Dimensions, That Is.
You look at a photograph, you look at a photograph. Unless the photographer is deliberately messing with your head, what’s in the photo is usually pretty obvious, right?
Not so fast! Allan Sekula had an interesting story about that. As he told it,* the anthropologist, Melville Herskovits, while carrying out research in Africa, once showed to a Bush woman a photograph of her son (presumably in black and white). The woman looked at it but saw no image there. He had to point out the details of the picture to her before she was able to make out the recognisable figure of her son.
I’ve thought about that story many times. Sekula says that the photo is ‘unmarked as a message, is a non-message, until it is framed linguistically by the anthropologist’: the mother would, after all, have been completely unfamiliar with the practice of cramming three dimensions into two on a piece of card. The fact that the photo was in black and white must complicate matters a bit, too. So, even a standard photo is not part of some universal language: you have to learn to see what is in it. That isn’t the same as learning to interpret it: it means you have to learn to see that it is meant to replicate a little bit of the external world out there. Since, in the western world, we have been looking at photos for nearly 200 years now it’s second nature to us. But it’s good to remind ourselves that looking at a photo is as much a decoding as is looking at a page of text. Just as the word ‘dog’ is simply a random set of black marks on white paper that represents to Anglophones (who can read) a furry four-legged animal that barks, so a photograph is an otherwise random selection of forms that represents reality for those who know how to look.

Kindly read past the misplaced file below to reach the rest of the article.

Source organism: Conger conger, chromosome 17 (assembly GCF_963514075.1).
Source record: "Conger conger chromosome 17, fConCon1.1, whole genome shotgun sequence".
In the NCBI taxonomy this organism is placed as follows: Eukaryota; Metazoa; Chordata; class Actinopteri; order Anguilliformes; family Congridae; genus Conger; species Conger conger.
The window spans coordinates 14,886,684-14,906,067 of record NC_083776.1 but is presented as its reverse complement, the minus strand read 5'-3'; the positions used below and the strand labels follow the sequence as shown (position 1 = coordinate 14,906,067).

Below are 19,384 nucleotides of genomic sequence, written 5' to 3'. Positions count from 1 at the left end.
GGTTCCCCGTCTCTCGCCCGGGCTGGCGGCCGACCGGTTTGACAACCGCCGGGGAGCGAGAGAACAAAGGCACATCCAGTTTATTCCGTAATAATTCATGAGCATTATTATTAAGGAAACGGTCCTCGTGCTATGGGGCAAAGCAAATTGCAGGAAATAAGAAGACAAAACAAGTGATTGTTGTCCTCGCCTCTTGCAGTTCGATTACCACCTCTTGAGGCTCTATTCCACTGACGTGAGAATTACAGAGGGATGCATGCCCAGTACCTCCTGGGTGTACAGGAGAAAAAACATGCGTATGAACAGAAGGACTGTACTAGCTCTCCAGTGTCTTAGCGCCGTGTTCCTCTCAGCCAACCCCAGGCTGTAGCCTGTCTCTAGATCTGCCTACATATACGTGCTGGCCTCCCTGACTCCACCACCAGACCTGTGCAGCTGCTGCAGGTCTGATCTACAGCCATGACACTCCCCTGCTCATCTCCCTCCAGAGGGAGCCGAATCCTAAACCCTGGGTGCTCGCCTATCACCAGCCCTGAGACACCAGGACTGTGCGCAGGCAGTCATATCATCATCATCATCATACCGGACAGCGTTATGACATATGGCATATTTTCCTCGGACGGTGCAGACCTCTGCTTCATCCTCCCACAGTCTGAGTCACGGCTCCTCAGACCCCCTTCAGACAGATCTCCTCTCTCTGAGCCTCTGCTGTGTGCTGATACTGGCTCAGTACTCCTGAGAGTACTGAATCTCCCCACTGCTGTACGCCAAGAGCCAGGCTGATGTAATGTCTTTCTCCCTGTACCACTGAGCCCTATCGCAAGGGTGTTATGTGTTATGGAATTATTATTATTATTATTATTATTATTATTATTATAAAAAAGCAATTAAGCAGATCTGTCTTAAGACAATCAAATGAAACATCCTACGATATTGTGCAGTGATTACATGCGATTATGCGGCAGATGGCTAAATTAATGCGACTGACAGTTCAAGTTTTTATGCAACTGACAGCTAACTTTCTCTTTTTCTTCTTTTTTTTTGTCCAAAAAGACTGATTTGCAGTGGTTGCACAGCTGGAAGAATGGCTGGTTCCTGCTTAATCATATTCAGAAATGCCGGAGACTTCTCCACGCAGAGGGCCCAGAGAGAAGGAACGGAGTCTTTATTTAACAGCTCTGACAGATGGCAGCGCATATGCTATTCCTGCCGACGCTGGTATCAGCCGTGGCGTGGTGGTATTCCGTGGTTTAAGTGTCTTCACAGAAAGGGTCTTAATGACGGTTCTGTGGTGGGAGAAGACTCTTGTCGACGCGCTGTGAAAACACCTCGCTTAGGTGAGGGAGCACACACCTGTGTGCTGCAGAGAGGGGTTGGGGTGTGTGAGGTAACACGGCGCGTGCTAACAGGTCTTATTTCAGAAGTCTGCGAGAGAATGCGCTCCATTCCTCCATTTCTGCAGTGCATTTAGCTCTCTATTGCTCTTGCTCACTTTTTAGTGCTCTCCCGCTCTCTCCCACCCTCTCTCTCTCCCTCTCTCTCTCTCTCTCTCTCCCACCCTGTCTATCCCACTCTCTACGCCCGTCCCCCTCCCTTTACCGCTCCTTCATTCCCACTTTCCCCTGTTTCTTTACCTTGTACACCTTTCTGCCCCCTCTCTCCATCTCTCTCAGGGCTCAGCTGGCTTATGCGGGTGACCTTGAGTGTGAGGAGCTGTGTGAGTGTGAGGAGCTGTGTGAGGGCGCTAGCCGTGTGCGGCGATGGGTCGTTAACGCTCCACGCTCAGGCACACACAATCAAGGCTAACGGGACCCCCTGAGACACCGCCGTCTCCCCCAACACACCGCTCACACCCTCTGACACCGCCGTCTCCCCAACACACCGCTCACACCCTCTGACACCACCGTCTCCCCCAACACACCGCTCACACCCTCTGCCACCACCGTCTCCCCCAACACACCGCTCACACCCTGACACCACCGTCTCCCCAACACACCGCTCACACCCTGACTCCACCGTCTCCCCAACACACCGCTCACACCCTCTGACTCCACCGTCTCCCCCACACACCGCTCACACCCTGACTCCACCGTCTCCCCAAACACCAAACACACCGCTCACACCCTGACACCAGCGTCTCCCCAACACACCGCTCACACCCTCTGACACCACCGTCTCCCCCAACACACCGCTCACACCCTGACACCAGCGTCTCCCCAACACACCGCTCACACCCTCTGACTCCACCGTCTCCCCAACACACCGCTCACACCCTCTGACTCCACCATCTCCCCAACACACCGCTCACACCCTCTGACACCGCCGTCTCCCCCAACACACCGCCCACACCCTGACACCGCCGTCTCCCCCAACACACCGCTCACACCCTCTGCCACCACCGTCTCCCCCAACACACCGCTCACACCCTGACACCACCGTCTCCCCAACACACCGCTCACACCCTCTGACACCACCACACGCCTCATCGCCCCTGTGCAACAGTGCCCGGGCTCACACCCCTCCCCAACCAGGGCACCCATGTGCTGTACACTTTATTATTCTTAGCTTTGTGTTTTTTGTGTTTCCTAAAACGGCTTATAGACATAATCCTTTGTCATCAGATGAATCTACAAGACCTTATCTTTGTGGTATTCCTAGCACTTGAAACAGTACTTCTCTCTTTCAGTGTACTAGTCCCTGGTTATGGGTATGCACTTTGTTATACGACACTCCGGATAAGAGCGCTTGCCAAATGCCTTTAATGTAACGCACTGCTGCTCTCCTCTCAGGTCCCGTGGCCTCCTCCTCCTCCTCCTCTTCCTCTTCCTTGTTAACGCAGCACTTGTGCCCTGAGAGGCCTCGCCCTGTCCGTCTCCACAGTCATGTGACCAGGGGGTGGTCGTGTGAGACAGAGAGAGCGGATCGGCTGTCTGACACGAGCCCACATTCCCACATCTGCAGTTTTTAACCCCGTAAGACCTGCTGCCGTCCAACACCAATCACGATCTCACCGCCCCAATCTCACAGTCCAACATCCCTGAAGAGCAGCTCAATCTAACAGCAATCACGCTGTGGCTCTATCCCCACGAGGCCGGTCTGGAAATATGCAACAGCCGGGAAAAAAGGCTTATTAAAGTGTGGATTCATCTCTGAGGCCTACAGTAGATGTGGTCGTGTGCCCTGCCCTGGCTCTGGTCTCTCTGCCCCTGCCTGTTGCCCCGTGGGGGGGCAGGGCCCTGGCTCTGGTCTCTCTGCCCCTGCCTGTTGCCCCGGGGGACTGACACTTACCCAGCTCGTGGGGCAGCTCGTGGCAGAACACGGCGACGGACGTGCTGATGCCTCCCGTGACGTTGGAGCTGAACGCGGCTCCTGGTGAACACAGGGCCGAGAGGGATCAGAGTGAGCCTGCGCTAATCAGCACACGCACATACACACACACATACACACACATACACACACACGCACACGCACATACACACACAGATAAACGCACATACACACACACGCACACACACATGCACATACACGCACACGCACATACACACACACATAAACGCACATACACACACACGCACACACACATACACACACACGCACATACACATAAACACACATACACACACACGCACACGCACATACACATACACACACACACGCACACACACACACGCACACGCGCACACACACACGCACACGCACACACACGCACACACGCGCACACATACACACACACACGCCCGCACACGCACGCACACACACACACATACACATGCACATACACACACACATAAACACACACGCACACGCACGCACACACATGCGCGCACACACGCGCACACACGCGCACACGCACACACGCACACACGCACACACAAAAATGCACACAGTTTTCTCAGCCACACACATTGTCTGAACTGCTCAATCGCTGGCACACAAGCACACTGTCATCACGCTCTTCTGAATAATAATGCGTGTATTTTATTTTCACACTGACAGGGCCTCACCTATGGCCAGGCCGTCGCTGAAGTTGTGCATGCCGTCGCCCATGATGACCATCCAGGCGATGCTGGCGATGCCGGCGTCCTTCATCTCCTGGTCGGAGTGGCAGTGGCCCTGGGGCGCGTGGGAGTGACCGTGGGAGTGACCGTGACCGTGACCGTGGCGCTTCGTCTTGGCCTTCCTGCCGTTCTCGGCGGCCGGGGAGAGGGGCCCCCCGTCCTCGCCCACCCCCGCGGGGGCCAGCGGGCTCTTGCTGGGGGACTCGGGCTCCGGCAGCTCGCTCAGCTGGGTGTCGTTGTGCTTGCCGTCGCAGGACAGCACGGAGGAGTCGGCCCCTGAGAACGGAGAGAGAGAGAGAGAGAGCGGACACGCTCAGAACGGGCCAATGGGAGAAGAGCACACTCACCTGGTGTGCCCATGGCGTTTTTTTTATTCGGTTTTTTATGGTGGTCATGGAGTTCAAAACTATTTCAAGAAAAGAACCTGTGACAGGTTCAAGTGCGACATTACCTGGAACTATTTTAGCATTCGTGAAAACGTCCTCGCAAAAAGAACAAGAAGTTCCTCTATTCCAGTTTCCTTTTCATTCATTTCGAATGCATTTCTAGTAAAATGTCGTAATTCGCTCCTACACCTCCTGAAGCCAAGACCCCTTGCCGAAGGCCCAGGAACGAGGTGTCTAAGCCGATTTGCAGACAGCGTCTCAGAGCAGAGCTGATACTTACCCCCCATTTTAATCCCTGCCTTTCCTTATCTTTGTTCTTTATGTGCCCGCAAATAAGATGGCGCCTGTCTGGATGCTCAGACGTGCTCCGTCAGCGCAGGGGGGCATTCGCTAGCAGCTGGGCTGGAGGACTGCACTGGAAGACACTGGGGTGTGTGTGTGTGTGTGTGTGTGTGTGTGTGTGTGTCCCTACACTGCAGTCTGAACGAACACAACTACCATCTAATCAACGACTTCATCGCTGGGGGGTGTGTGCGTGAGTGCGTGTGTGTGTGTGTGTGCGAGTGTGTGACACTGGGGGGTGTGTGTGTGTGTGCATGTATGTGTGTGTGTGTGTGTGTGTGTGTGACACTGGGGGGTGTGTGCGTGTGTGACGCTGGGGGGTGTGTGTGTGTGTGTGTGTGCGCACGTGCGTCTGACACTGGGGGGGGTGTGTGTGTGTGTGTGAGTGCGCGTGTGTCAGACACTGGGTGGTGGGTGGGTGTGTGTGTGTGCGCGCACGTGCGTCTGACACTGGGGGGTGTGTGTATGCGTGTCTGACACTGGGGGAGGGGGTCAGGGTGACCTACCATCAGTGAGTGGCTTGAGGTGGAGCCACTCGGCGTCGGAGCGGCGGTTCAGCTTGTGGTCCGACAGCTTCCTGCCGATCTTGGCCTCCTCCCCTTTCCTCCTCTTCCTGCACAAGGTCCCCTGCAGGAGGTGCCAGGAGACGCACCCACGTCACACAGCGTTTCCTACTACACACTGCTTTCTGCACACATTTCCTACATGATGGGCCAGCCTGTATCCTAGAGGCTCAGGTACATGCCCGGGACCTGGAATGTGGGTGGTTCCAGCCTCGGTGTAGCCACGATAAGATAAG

Here is one from my Are You Sure You Turned The Gas Off? series. See the face in it? Hint: it’s wearing glasses. Always makes me laugh, this one.
*(Allan Sekula: On The Invention of Photographic Meaning in Thinking Photography, ed. Victor Burgin, 1982, Macmillan)